WELLINGTON COUNTY – Two area health units have received a $300,000 grant for a three-year study on the local impacts of climate change.
Wellington-Dufferin-Guelph Public Health (WDGPH) and the Region of Waterloo Public Health and Emergency Services will focus on extreme weather, rising temperatures, food and water borne illnesses, air pollution, and vector-borne diseases like Lyme disease and West Nile virus.
“This assessment will provide an in-depth review of local climate projections, current and projected health risks and impacts related to climate change,” states a WDGPH press release.
“This will inform adaptation planning to strengthen local resiliency to climate change. The health units’ epidemiology, data collection, analysis and subject matter expertise will support future planning to strengthen community resilience to the health impacts of climate change.”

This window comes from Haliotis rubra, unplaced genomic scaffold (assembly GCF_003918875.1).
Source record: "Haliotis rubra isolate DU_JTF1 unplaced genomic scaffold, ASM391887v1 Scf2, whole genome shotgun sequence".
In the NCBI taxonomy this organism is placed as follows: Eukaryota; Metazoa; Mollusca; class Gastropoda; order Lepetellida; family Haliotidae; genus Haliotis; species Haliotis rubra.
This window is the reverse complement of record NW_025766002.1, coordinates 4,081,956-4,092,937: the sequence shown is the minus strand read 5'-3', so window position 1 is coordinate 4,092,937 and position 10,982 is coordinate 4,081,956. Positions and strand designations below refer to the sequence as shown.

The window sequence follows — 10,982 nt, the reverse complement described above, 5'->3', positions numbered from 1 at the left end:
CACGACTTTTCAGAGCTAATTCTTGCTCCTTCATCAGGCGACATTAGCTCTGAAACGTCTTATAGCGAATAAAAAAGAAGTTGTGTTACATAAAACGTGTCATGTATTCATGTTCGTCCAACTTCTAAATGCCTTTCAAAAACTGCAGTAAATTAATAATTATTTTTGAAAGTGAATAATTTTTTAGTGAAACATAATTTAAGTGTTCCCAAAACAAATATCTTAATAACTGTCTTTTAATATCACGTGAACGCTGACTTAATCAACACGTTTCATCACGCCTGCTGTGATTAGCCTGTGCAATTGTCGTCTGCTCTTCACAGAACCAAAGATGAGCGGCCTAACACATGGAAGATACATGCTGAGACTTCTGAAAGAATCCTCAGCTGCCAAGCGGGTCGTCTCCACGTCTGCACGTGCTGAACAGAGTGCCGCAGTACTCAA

Officials say the study aims to increase public and stakeholder awareness of the health impacts of climate change and will recommend measures to strengthen resiliency to it.
The project will involve “multiple community partners across all levels of government, academia, conservation authorities, school boards, and community groups, including those that serve vulnerable populations,” states the press release.
The two health units, which jointly applied for, and received, funding from Health Canada, will work with ICLEI Canada, a national non-profit organization that aims to “build and serve a worldwide movement of local and regional governments that are committed to achieving tangible improvements in local sustainability and resilience.”
ICLEI Canada will collaborate with the University of British Columbia’s Dr. Chris Buse, CIHR Research Fellow, to lead the study.